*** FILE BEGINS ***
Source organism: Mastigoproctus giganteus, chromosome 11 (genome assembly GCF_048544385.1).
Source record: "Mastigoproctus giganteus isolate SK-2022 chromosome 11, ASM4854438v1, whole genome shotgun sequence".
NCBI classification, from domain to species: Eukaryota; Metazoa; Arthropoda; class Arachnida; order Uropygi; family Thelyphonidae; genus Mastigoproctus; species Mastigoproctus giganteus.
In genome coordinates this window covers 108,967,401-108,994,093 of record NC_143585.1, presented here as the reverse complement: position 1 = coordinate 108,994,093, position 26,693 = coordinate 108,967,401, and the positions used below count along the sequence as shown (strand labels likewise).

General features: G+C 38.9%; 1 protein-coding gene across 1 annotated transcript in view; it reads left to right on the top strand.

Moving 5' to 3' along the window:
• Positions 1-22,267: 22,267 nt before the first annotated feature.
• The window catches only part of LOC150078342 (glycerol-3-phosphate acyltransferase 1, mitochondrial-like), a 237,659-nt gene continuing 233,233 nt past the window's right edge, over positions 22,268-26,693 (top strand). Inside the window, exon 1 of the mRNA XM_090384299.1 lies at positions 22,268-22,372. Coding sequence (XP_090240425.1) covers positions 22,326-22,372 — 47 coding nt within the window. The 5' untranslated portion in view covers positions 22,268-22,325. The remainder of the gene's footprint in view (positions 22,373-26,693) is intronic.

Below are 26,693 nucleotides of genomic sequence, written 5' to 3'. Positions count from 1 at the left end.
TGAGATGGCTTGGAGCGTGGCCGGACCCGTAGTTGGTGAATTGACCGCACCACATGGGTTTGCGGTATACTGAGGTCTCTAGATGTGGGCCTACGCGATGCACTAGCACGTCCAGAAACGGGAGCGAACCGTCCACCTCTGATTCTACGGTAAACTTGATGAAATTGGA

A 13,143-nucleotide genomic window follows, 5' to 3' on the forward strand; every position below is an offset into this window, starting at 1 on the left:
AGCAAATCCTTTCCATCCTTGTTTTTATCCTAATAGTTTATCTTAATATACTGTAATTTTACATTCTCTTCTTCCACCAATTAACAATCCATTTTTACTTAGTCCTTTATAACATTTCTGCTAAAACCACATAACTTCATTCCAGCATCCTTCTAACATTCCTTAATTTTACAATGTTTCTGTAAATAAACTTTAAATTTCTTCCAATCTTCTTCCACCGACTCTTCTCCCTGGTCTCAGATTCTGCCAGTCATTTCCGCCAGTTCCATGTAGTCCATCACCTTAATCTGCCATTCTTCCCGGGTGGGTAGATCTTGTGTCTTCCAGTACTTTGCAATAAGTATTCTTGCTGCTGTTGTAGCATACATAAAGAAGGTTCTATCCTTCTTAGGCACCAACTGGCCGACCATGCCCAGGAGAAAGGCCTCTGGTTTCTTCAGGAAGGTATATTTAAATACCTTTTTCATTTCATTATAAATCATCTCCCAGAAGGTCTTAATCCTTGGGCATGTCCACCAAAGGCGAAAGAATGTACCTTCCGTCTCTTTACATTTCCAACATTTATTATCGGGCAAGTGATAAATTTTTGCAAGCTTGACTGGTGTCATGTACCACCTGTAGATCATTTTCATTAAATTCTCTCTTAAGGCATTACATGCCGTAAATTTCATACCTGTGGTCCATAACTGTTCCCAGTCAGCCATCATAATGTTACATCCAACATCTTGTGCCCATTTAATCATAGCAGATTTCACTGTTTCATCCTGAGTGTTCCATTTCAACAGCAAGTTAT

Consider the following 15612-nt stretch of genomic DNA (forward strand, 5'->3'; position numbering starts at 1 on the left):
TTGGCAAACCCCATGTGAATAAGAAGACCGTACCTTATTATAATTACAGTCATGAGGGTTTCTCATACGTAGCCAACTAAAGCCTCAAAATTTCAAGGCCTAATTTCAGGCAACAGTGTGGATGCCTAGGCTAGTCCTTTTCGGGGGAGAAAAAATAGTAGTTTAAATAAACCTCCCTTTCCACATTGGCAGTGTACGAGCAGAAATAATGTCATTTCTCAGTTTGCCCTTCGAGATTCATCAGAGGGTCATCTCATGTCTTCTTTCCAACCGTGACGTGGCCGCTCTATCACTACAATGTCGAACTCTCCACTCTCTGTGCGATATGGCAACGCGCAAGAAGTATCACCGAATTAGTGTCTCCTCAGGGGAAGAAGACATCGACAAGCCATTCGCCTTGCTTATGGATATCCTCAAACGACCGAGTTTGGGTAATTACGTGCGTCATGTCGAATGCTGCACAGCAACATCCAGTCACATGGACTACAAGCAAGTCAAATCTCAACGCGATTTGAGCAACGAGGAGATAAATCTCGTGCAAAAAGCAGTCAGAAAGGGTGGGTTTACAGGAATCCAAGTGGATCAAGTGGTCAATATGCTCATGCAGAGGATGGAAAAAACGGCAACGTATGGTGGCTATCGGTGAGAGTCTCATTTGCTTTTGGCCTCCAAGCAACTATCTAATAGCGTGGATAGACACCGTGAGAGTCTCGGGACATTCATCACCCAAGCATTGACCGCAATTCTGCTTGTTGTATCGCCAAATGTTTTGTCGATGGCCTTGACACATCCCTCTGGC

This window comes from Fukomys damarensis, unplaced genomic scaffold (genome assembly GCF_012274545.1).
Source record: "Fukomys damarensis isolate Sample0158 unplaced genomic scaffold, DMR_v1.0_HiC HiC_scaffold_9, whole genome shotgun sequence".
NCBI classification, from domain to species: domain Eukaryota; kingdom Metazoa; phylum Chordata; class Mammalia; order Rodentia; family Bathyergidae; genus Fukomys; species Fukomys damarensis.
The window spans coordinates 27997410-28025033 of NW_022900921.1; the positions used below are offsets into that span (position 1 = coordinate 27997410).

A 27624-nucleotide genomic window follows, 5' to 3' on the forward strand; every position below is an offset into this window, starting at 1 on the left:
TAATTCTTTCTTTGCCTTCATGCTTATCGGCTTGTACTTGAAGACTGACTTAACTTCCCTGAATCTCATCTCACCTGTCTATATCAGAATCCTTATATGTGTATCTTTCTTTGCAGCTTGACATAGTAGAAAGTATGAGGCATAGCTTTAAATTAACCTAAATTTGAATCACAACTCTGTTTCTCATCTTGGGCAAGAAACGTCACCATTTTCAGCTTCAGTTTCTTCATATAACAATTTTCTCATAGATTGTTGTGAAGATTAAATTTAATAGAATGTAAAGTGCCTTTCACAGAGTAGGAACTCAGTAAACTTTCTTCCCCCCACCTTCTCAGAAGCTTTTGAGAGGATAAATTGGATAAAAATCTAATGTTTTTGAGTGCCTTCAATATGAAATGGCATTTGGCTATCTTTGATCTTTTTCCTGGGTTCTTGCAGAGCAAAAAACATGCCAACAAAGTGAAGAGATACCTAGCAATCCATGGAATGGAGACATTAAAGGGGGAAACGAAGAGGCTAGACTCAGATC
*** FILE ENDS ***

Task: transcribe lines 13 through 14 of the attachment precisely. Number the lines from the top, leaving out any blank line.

Consider the following 15612-nt stretch of genomic DNA (forward strand, 5'->3'; position numbering starts at 1 on the left):
TTGGCAAACCCCATGTGAATAAGAAGACCGTACCTTATTATAATTACAGTCATGAGGGTTTCTCATACGTAGCCAACTAAAGCCTCAAAATTTCAAGGCCTAATTTCAGGCAACAGTGTGGATGCCTAGGCTAGTCCTTTTCGGGGGAGAAAAAATAGTAGTTTAAATAAACCTCCCTTTCCACATTGGCAGTGTACGAGCAGAAATAATGTCATTTCTCAGTTTGCCCTTCGAGATTCATCAGAGGGTCATCTCATGTCTTCTTTCCAACCGTGACGTGGCCGCTCTATCACTACAATGTCGAACTCTCCACTCTCTGTGCGATATGGCAACGCGCAAGAAGTATCACCGAATTAGTGTCTCCTCAGGGGAAGAAGACATCGACAAGCCATTCGCCTTGCTTATGGATATCCTCAAACGACCGAGTTTGGGTAATTACGTGCGTCATGTCGAATGCTGCACAGCAACATCCAGTCACATGGACTACAAGCAAGTCAAATCTCAACGCGATTTGAGCAACGAGGAGATAAATCTCGTGCAAAAAGCAGTCAGAAAGGGTGGGTTTACAGGAATCCAAGTGGATCAAGTGGTCAATATGCTCATGCAGAGGATGGAAAAAACGGCAACGTATGGTGGCTATCGGTGAGAGTCTCATTTGCTTTTGGCCTCCAAGCAACTATCTAATAGCGTGGATAGACACCGTGAGAGTCTCGGGACATTCATCACCCAAGCATTGACCGCAATTCTGCTTGTTGTATCGCCAAATGTTTTGTCGATGGCCTTGACACATCCCTCTGGC